The blood of some Antarctic ice fishes resists freezing via a glycoprotein that lowers the temperature at which ice crystals enlarge.

“An internal antifreeze stops some animals from freezing in sub-zero temperatures. Some Antarctic fishes and certain species inhabiting Scandinavian fjords, as well as the Alaskan blackfish (Dallia pectoralis), are said to be freezing-susceptible because their bodies do not form ice crystals even in sub-zero temperatures. The blood of Antarctic ice fishes of the genus Trematomus has a that functions very efficiently in preventing the formation of ice crystals; indeed, it is 200-500 times more effective than salt. The glycoprotein lowers the temperature at which ice crystals enlarge, while having no effect upon the temperature at which they melt.” (Shuker 2001:110)

“Antifreeze s (AFPs) and antifreeze glycoproteins (AFGPs) enable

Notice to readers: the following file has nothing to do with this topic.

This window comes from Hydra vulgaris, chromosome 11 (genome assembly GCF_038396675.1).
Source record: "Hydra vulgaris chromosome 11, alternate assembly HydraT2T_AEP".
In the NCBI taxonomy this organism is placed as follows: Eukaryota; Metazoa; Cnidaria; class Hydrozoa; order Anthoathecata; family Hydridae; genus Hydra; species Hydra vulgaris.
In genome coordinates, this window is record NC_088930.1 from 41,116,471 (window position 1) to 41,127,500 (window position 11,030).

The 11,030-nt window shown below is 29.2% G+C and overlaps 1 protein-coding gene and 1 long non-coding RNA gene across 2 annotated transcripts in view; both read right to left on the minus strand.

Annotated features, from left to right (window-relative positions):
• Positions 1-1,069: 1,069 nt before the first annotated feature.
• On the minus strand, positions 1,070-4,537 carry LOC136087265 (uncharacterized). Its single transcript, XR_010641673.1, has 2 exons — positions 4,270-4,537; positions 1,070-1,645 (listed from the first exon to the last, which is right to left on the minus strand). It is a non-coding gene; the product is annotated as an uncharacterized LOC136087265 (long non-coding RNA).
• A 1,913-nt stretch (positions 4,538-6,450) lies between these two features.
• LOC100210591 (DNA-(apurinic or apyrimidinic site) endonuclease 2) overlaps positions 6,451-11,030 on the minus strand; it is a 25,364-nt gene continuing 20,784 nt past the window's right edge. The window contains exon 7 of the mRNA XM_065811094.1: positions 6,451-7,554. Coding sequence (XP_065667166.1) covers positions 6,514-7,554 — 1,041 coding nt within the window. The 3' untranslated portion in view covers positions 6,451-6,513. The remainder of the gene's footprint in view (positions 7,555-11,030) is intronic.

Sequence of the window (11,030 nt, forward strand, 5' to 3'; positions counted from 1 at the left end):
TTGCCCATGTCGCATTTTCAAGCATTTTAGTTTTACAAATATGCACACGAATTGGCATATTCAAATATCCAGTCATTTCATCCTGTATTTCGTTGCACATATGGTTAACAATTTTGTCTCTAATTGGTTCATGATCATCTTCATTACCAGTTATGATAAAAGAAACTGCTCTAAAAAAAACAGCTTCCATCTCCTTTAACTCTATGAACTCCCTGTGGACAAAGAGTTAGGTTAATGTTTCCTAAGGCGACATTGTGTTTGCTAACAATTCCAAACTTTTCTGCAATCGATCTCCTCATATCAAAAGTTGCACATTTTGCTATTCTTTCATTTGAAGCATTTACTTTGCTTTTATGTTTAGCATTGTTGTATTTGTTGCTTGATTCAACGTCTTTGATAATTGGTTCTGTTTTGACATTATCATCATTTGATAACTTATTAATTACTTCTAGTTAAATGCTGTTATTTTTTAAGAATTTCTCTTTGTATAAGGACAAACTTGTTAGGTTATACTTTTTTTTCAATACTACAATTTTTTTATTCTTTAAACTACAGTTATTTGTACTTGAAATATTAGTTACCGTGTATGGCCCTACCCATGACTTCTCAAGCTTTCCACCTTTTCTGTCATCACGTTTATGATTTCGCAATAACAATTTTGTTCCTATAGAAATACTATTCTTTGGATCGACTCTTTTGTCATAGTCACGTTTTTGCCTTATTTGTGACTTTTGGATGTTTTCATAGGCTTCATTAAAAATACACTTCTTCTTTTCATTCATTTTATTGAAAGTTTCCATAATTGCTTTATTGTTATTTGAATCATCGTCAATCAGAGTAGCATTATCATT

the survival of organisms living in subfreezing habitats and serve as
preservatives. Although their function is known, the underlying
molecular mechanism was not understood. Mutagenesis experiments
questioned the previous assumption of hydrogen bonding as the dominant
mechanism. We use terahertz spectroscopy to show that antifreeze
activity is directly correlated with long-range collective hydration
dynamics. Our results provide evidence for a new model of how AFGPs
prevent water from freezing. We suggest that antifreeze activity may be
induced because the AFGP perturbs the aqueous solvent over long
distances. Retarded water dynamics in the large hydration shell does not
favor freezing. The complexation of the carbohydrate cis-hydroxyl
groups by borate suppresses the long-range hydration shell detected by
terahertz absorption. The hydration dynamics shift toward bulk water
behavior strongly reduces the AFGP antifreeze activity, further
supporting our model.” (Ebbinghaus et al. 2010:12210)

Last Updated August 18, 2016